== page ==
4. Remove Programs You Don’t Remember Installing
Installed programs won't necessarily have a shortcut on your desktop. But by doing a bit of detective work, you can still locate a prime suspect or two.
Below are the steps for removing unwanted software from your computer. Before following them, make certain the program you're about to delete has an install date that coincides with when your trouble began.
Or in other words, try not to condemn any innocent bystanders.
- From the start menu, search for “Control Panel.”
- Under “Programs” click “Uninstall a program.”
- A list of programs will pop up.
- If anything on the list looks suspicious, highlight it and click “Uninstall/Change.”
To the right of the list will be an “Installed On” date. If the program is both suspicious and fairly new, you could have your man.
- Launch the “Activity Monitor.”
- Scroll for applications you don’t recognize or just look strange.
- Highlight the app and click “X” on the upper toolbar.
- Click “Force Quit.”
- Now go into “Finder,” locate the quit app, and move it to the trash.
Fingers crossed, the app you targeted is the guilty party, and your troubles are over.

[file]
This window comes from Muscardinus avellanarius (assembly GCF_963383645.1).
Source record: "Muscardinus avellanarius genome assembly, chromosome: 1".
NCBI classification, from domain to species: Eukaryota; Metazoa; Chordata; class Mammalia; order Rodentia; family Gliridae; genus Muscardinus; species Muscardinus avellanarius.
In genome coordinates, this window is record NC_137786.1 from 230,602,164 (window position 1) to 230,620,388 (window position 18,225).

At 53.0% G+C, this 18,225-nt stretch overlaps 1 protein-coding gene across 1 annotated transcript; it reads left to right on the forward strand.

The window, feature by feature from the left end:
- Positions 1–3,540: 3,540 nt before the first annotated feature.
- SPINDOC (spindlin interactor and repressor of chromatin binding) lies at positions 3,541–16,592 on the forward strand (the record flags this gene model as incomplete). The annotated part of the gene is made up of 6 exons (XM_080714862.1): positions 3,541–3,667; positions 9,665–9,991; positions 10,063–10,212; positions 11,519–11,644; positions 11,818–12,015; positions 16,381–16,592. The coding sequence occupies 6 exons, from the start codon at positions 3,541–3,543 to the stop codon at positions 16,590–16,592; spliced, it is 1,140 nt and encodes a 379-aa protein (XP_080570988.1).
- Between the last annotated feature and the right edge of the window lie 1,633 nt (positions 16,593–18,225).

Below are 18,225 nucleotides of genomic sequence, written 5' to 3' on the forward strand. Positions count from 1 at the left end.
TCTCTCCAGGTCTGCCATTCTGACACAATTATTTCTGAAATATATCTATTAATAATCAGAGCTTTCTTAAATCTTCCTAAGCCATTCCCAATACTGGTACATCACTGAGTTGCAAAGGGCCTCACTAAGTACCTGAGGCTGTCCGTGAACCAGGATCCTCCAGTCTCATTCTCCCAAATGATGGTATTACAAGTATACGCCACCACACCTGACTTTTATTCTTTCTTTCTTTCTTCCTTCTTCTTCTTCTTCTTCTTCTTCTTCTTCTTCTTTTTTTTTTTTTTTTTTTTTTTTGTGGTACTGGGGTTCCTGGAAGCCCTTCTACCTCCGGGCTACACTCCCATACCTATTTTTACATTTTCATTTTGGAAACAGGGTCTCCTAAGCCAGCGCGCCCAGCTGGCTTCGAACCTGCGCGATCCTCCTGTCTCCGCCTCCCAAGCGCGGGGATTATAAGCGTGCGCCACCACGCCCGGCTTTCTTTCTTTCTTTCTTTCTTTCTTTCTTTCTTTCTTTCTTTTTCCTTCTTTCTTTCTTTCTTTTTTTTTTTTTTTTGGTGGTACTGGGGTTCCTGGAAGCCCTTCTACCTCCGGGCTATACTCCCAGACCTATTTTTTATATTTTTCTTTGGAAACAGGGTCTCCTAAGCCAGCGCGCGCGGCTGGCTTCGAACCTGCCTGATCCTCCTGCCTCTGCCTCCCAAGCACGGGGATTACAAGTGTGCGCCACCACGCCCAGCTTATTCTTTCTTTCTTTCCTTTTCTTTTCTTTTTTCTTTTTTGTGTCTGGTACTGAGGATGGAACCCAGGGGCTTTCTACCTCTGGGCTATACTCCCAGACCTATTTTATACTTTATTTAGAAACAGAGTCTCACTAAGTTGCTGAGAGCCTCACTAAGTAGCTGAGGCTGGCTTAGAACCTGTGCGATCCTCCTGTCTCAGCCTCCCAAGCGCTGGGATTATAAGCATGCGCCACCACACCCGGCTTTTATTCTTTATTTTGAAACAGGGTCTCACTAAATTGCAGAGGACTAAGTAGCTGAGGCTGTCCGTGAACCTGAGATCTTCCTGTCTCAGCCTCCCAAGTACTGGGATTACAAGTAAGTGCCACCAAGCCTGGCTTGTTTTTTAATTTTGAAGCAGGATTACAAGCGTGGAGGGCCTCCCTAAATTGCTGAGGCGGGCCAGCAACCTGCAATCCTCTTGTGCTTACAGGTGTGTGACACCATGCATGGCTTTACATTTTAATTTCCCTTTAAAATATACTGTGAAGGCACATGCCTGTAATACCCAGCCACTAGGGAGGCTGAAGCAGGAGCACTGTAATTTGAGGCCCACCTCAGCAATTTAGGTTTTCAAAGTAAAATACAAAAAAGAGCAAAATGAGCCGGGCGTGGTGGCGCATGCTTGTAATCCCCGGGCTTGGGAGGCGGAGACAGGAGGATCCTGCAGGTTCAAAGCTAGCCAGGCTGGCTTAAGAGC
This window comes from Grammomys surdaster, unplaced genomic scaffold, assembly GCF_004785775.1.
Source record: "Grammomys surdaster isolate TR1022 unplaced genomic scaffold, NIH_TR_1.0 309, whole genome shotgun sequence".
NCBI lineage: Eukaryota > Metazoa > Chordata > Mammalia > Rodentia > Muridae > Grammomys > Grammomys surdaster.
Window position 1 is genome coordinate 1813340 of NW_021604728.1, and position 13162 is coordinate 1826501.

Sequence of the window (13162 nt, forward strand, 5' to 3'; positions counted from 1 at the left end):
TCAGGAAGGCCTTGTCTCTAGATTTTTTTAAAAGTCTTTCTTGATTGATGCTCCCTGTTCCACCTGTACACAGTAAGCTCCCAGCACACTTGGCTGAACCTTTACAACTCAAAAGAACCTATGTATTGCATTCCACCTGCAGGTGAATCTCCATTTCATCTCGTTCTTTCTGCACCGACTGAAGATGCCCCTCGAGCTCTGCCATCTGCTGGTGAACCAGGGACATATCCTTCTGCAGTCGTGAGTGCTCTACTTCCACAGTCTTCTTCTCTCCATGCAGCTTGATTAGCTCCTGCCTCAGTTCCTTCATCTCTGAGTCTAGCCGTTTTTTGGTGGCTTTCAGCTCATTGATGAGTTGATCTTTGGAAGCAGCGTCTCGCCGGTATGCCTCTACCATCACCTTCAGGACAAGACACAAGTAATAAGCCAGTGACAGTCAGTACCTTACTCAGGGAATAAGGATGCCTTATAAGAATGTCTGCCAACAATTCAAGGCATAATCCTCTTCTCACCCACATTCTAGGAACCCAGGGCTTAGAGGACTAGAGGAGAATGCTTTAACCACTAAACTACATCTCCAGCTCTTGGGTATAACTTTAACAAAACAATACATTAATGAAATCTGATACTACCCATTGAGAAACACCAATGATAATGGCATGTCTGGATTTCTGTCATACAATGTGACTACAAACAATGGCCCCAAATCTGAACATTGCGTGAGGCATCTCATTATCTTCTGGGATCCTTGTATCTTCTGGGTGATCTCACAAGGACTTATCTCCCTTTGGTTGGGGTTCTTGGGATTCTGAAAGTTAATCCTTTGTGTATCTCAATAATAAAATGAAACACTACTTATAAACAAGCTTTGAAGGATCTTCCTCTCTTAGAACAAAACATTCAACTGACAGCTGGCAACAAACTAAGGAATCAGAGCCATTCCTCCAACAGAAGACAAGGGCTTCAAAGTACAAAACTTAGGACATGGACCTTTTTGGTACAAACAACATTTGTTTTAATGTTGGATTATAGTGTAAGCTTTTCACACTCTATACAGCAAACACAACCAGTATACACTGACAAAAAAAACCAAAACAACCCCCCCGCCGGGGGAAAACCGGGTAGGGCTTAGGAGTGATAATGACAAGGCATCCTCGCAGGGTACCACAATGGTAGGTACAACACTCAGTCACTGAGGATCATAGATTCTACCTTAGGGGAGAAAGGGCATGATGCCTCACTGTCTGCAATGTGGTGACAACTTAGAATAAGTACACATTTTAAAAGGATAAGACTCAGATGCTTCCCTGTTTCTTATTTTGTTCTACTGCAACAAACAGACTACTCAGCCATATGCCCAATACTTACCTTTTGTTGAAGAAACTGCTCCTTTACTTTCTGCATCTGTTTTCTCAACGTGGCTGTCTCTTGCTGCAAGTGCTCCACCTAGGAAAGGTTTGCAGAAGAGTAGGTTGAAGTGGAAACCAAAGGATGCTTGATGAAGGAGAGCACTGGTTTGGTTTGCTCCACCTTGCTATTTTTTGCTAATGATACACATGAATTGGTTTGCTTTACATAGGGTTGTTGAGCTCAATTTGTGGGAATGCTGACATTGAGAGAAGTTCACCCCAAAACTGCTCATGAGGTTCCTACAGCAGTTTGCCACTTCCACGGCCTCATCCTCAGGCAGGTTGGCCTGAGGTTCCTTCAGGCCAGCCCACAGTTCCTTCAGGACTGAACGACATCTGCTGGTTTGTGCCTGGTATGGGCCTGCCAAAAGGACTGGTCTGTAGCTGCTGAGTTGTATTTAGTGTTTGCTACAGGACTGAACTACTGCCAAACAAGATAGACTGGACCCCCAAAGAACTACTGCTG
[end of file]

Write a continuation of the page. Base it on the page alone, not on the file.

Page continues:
5. Clean Up Your Browser
Adware can affect your web browser, too. It may direct the browser to a different home page, or add bizarre extensions that slow down your surfing.
First, try clearing the browser's history and cache, which is normally done from the browser's settings page. If you use Chrome, you can reset it to its default state.
To reset Chrome:
- Open Chrome.
- Click “More” then “Settings” then “Advanced.”
- Now click “Reset settings” or “Restore settings to their original defaults.”
This will wipe the browser back to its raw state, though your favorites should remain intact. Say goodbye to that pesky adware, may the doorknob strike its behind squarely on the way out.
What is Adware?
Hmm, look at all these toolbars on my browser, I can still see the web page, but now it's as narrow as Geordi La Forge’s old visor.
Oh wait, here's a pop-up ad for Davey’s Delicious Coffee, Made With Real Cockroach Wings! Why am I seeing all this junk?
Adware is software that has sneaked onto your computer to display advertisements as you work. It can come from other downloaded software, an infected web page, or infected transferred files. You won't even know it's there until it's too late.
Adware can be targeted and pinned down with malware removal tools. These tools will likely identify the culprit as a PUP, or Potentially Unwanted Program.
Whenever a piece of adware gets installed, it makes money for some shady people behind it. So there you have it—a crash course on adware.
Adware isn’t always dangerous for your computer per se. It will slow things down, though, and can even cause systems to crash, in which case valuable data winds up as a Jeopardy! contestant.
Don't get complacent if you think your computer is infected with adware. Take the above steps to make your computer clean.